You can butter the sides, brown in a pan, and viola…breakfast!
Trust your instincts and don’t use a dried spaghetti noodle to see if the cake is done. I used a strand of fettuccine only to break off a sizeable piece. The crowd was warned. If you find the spaghetti don’t eat it.
Thanks Rhonda wherever you are. We won’t wait another 25 years before we make this cake again.
Grease and flour a bundt pan. Preheat oven to 325°.
Mix buttermilk and baking soda. Set aside.
In a large mixing bowl cream butter, sugar, and salt.
Add eggs one at a time and beat well after each egg.
Add half the buttermilk mixture and mix well.
Add half of the flour and mix well.
Add remaining buttermilk mixture and mix well.
Add remaining flour and mix well.
Pour batter into your greased and floured bundt pan.
Bake at 325° for one hour and 20 minutes. Due to oven and atmospheric variations, check the cake after one hour and 10 minutes.
“Why do I always have to make dessert?”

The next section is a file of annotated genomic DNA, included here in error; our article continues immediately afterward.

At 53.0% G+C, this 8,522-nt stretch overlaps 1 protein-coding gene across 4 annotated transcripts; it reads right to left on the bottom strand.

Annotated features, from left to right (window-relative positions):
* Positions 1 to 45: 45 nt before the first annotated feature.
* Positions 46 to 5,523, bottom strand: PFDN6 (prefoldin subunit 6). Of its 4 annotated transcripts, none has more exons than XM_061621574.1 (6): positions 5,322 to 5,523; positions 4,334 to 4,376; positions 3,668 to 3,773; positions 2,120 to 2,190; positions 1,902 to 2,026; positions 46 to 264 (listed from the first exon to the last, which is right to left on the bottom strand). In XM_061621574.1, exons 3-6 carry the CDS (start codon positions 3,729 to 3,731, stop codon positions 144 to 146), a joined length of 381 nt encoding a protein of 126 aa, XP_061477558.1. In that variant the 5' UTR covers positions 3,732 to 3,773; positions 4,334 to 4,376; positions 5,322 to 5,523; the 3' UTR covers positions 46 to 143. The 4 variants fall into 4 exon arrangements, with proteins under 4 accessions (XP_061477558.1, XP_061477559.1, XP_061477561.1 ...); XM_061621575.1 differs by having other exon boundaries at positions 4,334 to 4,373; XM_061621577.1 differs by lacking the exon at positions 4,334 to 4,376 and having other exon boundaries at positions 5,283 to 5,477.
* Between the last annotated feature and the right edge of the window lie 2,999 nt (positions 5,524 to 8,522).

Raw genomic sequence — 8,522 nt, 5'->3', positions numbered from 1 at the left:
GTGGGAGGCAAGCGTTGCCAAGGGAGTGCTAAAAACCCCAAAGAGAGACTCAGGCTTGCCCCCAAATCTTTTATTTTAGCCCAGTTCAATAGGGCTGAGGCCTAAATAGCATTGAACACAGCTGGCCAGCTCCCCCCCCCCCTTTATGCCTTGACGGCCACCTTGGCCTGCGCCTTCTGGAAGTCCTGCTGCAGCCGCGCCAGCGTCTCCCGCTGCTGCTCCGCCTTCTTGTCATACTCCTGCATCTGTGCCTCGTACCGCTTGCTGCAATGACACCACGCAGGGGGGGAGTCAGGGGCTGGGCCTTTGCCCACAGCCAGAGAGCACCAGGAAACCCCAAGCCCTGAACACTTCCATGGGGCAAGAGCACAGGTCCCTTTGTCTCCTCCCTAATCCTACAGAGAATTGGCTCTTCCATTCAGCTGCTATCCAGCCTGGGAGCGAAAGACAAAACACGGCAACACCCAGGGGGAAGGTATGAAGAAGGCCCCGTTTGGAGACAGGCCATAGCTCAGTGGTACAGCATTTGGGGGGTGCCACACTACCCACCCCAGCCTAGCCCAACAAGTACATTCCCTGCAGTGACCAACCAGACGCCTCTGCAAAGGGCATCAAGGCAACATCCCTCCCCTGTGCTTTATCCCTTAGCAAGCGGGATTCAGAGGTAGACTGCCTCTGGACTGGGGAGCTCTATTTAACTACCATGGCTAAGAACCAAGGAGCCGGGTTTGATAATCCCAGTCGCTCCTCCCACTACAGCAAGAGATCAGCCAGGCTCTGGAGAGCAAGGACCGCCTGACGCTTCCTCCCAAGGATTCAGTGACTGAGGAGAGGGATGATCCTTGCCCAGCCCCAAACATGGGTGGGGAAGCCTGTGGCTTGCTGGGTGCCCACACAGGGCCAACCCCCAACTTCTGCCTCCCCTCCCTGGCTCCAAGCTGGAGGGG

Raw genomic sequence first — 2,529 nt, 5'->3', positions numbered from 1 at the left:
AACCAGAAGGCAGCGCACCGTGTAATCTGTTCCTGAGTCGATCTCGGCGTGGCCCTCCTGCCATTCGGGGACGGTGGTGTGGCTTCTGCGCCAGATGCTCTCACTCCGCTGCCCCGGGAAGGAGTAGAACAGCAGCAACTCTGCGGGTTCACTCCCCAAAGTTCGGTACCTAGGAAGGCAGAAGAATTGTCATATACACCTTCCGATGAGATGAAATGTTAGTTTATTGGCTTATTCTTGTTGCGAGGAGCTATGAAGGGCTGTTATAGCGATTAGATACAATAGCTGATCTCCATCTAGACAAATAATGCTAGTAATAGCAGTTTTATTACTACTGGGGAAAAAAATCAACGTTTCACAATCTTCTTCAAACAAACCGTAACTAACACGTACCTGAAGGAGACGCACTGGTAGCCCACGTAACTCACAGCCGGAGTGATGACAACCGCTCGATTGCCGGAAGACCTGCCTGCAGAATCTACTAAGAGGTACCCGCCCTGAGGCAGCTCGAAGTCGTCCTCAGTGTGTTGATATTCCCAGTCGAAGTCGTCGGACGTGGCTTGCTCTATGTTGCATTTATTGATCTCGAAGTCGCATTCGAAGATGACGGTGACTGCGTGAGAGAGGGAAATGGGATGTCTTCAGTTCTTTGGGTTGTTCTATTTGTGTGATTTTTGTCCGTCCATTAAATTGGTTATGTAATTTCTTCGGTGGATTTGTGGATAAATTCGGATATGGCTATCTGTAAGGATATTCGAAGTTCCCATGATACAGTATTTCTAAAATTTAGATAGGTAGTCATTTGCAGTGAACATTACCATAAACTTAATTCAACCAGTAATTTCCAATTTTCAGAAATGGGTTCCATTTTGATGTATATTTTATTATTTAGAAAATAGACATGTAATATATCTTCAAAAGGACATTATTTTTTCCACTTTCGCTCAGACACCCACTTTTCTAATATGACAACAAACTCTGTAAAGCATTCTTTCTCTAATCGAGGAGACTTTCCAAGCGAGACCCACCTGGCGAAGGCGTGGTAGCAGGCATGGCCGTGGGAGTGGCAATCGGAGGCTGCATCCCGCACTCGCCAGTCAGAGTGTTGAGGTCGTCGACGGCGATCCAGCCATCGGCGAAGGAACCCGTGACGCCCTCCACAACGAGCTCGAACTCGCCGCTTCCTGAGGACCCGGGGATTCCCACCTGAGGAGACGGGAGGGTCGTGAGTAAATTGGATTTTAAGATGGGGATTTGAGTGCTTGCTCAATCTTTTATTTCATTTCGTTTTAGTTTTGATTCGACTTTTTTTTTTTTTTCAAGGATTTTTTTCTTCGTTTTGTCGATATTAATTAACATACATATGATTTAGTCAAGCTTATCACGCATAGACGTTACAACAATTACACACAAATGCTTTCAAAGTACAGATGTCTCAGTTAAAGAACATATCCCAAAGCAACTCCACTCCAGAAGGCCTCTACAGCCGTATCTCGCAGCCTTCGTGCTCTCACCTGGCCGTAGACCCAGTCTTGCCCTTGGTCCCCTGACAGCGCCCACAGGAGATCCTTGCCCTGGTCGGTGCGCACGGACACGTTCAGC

“Because you are an excellent baker and all of your desserts taste wonderful.”
“Why don’t the neighbors ask you to make appetizers instead?”
“Because your desserts are better than my appetizers.”
Sometimes it takes time to decide what to make for a neighborly get together. Pound cake sounded good so we dug out this old recipe from the box. Our first house was located on a cul-de-sac. It was and still is a great spot to raise a young family. A young family of four lived across the street and Rhonda was the source of this recipe. I’ve not changed the ingredients but the instructions have been somewhat modified.
Turning and turning in the widening gyre | The falcon cannot hear the falconer | Things fall apart; the centre cannot hold | Mere anarchy is loosed upon the world | The blood-dimmed tide is loosed, and everywhere | The ceremony of innocence is drowned | The best lack all conviction, while the worst | Are full of passionate intensity. -- W.B. Yeats, The Second Coming